With the possible exception of the Gregorian chant-descended hymn “O come, O come Emmanuel” no tune better captures the spirit of the Advent season than Martin Luther’s 1523 composition (both tune and words), Nun komm’ der Heiden Heiland (Now, come, Saviour of the Nations). Our service today offers no fewer than six unique settings of this tune.
Three of those settings are the triad of organ preludes from Bach’s Leipzig Chorales, BWV 659-661. The haunting BWV 659, perhaps Bach’s most sublime setting of any melody for the organ, is written in a style known as alio modo, in which imitative voices in the left hand and an ornamented solo line in the right are united, phrase by phrase, over a simple independent ‘walking bass’ in the pedal. BWV 660 is a more academically- oriented trio in which left hand and pedal trade references to the first musical phrase of the tune, while the right hand presents the entire tune, again well-ornamented. BWV 661 is a grand and vigorous full organ setting in which the pedal presents the entire tune while the right hand offers a three-voice fugue based more loosely on the tune material.
The other three settings of the tune appear in the latter part of today’s service, first a duet and chorale taken from one of Bach’s four Advent Cantatas, BWV 36, Schwingt freudig euch empor. The duet Brooke, Nancy and I offer today, originally scored for two oboes d’amore and continuo, presents the tune richly ornamented by both voices, the two solo instruments, and the continuo line in roughly equal partnership. The chorale that closes Cantata 36 turns out to be the exact words of our usual Doxology, but, you guessed it, set to our “Melodie von heute.”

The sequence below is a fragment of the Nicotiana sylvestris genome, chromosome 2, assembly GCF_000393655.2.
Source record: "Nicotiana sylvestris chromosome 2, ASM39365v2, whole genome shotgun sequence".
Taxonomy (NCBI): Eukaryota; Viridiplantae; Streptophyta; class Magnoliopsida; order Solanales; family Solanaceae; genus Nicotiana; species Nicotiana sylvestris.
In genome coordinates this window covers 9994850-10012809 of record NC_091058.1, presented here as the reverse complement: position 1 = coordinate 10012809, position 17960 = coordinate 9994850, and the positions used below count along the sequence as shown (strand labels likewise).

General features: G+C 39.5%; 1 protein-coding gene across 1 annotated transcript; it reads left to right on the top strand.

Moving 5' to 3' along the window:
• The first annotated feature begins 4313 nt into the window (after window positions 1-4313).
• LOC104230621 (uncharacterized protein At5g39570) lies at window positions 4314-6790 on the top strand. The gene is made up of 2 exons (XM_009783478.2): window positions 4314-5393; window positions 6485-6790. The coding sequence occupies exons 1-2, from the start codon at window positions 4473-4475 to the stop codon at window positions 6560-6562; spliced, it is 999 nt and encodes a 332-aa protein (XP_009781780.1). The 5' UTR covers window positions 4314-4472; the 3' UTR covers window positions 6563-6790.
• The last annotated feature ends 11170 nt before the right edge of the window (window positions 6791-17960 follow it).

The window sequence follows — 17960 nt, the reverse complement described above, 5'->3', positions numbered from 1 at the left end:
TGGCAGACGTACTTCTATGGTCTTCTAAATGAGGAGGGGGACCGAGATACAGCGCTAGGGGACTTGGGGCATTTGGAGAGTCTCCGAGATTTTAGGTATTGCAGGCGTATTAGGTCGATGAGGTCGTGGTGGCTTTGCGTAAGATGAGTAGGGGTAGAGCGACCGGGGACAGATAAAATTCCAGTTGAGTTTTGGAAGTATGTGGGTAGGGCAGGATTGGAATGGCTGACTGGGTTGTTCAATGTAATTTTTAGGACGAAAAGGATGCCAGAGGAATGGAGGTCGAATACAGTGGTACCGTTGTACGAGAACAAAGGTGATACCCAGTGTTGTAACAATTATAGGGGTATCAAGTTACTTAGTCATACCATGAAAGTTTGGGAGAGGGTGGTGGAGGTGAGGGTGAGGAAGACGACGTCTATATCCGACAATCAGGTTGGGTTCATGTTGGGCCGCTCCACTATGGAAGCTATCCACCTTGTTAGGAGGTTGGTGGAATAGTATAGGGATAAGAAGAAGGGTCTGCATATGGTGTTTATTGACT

Briefly, what is it about this tune, which continues to appear regularly in hymn books 500 years later (although, alas, not our Book of Praise)? It has a few unusual properties, most obviously that the first and fourth phrases are identical. And though to our ears it lies solidly in the key of G minor, it skips the all-important raised leading note (F#) we usually like in minor keys (if your ears are trained and tuned in to this sort of thing you might notice that today’s many Bach settings, despite the difficulty voices have in singing it before the B-flat that must follow, often add it).
The unusual structure of Nun komm’ (the last phrase being the same as the first) might be as simple as helping illiterate 16th century congregations in learning, let’s remember, mostly for the FIRST time EVER, to sing hymns at all, especially in their own spoken languages. The F-natural on the third note of the first and last phrases suggest the musical time Luther lived in, not yet by any means moved on to the more recent major/minor hegemony that seemed to abolish the older church modes except as a theoretical abstraction. Also, it’s not hard to see why simple intervals (like the perfect fourth from F-natural to B-flat) would be easier and more intuitive to help get the Church’s first real foray into full-congregational singing.
Finally, I have added an ‘Amen’ setting to my series composed for the RPC Choir. In it our wonderful altos, who so often suffer with simple and repetitive parts while others enjoy singing the real tune, are given the tune throughout, while the other parts add an ornamental tapestry befitting the entreaty of a coming Saviour.